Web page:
An Egyptian activist slated to be honored on Friday by First Lady Michelle Obama and Secretary of State John Kerry was sent home in a last-minute decision by the State Department.
Samira Ibrahim traveled to Washington D.C. for the Women of Courage awards, where she was to be recognized for her fight against sexual abuse at the hands of the Mubarak-led military regime during the Egyptian revolution. But after the U.S. Holocaust Museum exposed anti-Semitic tweets sent from her account only days before the ceremony, her appearance at the event was cancelled. Ibrahim's flight was funded with taxpayers' money.
In one tweet, she sent a quote that she attributed to Adolf Hitler that read, “I have discovered with the passage of days, that no act contrary to morality, no crime against society, takes place, except with the Jews having a hand in it."
In another, Ibrahim wrote that Saudi Arabia’s ruling family is “more dirty than the Jews.” The investigation also found tweets celebrating attacks on Israelis and Americans.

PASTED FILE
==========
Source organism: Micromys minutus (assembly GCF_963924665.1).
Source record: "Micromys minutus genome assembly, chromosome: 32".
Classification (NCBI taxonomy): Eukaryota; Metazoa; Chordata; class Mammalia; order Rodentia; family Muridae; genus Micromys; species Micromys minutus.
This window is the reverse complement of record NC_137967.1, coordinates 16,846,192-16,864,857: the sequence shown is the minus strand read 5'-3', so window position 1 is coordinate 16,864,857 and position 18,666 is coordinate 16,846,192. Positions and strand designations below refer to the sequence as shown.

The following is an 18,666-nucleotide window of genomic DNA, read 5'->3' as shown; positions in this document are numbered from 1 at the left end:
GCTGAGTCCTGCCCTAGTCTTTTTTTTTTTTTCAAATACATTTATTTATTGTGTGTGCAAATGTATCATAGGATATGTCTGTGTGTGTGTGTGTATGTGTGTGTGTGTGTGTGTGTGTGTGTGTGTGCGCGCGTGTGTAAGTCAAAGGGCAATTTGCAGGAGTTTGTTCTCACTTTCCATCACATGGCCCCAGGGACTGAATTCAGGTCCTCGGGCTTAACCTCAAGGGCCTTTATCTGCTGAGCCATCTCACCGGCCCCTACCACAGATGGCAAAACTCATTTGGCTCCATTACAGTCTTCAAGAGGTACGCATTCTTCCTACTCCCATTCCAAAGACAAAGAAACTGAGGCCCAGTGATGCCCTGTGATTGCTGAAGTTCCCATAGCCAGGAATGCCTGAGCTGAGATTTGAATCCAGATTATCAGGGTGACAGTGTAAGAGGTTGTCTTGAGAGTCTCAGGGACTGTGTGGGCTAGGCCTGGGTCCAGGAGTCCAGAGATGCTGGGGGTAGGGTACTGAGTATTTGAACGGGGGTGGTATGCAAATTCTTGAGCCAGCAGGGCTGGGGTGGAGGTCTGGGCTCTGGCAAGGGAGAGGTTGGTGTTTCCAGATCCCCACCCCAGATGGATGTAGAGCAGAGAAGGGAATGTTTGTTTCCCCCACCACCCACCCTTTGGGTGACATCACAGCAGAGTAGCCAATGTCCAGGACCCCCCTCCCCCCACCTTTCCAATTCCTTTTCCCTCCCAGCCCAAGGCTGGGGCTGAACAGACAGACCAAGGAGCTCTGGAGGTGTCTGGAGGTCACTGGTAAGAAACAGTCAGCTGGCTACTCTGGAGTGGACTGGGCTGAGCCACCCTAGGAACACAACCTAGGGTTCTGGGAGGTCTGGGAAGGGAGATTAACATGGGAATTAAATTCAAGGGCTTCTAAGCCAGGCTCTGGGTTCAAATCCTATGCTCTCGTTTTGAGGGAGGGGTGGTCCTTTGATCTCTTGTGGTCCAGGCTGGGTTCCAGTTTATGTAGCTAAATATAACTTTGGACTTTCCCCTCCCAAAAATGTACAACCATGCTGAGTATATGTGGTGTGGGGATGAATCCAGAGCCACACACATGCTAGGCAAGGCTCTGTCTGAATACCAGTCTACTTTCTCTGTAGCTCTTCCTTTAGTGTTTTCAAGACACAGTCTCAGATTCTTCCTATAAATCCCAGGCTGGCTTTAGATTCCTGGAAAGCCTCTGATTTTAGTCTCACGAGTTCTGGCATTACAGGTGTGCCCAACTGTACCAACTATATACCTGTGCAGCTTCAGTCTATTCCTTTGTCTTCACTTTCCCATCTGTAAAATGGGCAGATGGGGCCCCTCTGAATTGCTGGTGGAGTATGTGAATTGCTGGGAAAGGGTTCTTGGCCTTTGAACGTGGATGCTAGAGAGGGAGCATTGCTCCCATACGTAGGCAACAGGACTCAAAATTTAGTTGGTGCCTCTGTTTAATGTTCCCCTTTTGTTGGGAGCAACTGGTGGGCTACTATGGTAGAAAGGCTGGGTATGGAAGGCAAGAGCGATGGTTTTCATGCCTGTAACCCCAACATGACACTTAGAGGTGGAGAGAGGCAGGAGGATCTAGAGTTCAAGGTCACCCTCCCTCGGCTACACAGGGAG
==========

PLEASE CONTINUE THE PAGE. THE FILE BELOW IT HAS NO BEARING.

Though Ibrahim claimed her Twitter account had been hacked, an investigation by the State Department confirmed the tweets were hers.
“We didn’t consider some of the public statements that she had made appropriate,’’ State Department spokeswoman Victoria Nuland said in a briefing. “They didn’t comport with our values.’’
Ibrahim was unapologetic after being sent home. She tweeted, "I refuse to apologize to the Zionist lobby in America regarding my previous anti-Zionist statements under pressure from American government therefore they withdrew the award."
The State Department has not explained why the U.S. embassy in Cairo didn’t properly vet Ibrahim before recommending her.
“Let me just say that upon review, we have concluded that we will not give her this award,’’ Nuland said.